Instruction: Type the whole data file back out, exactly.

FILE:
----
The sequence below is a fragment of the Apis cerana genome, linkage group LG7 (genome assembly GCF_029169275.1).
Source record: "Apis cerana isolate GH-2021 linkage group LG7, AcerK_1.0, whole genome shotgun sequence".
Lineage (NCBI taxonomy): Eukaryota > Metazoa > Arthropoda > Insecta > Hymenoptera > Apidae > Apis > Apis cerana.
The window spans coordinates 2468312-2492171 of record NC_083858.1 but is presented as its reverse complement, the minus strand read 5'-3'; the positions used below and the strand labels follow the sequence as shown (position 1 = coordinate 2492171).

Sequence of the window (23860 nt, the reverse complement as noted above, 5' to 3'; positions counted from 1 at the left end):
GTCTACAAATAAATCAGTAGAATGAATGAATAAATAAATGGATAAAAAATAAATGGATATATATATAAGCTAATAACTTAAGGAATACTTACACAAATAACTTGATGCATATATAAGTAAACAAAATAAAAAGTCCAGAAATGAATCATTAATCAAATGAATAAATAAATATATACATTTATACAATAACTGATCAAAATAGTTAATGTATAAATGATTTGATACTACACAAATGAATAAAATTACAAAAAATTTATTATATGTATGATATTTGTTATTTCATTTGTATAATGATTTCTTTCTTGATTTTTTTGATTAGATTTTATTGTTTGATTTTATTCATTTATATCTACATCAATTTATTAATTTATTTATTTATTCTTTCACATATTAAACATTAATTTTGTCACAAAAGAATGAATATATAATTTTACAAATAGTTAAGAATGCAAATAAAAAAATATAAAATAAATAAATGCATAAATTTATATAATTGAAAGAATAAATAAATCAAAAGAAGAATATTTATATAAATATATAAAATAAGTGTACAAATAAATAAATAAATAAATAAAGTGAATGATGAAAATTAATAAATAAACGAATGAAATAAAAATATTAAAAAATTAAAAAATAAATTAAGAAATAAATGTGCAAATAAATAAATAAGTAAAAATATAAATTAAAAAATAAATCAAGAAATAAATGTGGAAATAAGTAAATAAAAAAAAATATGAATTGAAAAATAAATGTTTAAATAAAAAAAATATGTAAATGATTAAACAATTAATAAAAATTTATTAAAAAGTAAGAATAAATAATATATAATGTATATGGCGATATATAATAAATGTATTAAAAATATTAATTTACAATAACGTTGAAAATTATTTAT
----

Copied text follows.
The sequence below is a fragment of the Apis cerana genome, linkage group LG7 (genome assembly GCF_029169275.1).
Source record: "Apis cerana isolate GH-2021 linkage group LG7, AcerK_1.0, whole genome shotgun sequence".
Lineage (NCBI taxonomy): Eukaryota > Metazoa > Arthropoda > Insecta > Hymenoptera > Apidae > Apis > Apis cerana.
The window spans coordinates 2468312-2492171 of record NC_083858.1 but is presented as its reverse complement, the minus strand read 5'-3'; the positions used below and the strand labels follow the sequence as shown (position 1 = coordinate 2492171).

Sequence of the window (23860 nt, the reverse complement as noted above, 5' to 3'; positions counted from 1 at the left end):
GTCTACAAATAAATCAGTAGAATGAATGAATAAATAAATGGATAAAAAATAAATGGATATATATATAAGCTAATAACTTAAGGAATACTTACACAAATAACTTGATGCATATATAAGTAAACAAAATAAAAAGTCCAGAAATGAATCATTAATCAAATGAATAAATAAATATATACATTTATACAATAACTGATCAAAATAGTTAATGTATAAATGATTTGATACTACACAAATGAATAAAATTACAAAAAATTTATTATATGTATGATATTTGTTATTTCATTTGTATAATGATTTCTTTCTTGATTTTTTTGATTAGATTTTATTGTTTGATTTTATTCATTTATATCTACATCAATTTATTAATTTATTTATTTATTCTTTCACATATTAAACATTAATTTTGTCACAAAAGAATGAATATATAATTTTACAAATAGTTAAGAATGCAAATAAAAAAATATAAAATAAATAAATGCATAAATTTATATAATTGAAAGAATAAATAAATCAAAAGAAGAATATTTATATAAATATATAAAATAAGTGTACAAATAAATAAATAAATAAATAAAGTGAATGATGAAAATTAATAAATAAACGAATGAAATAAAAATATTAAAAAATTAAAAAATAAATTAAGAAATAAATGTGCAAATAAATAAATAAGTAAAAATATAAATTAAAAAATAAATCAAGAAATAAATGTGGAAATAAGTAAATAAAAAAAAATATGAATTGAAAAATAAATGTTTAAATAAAAAAAATATGTAAATGATTAAACAATTAATAAAAATTTATTAAAAAGTAAGAATAAATAATATATAATGTATATGGCGATATATAATAAATGTATTAAAAATATTAATTTACAATAACGTTGAAAATTATTTAT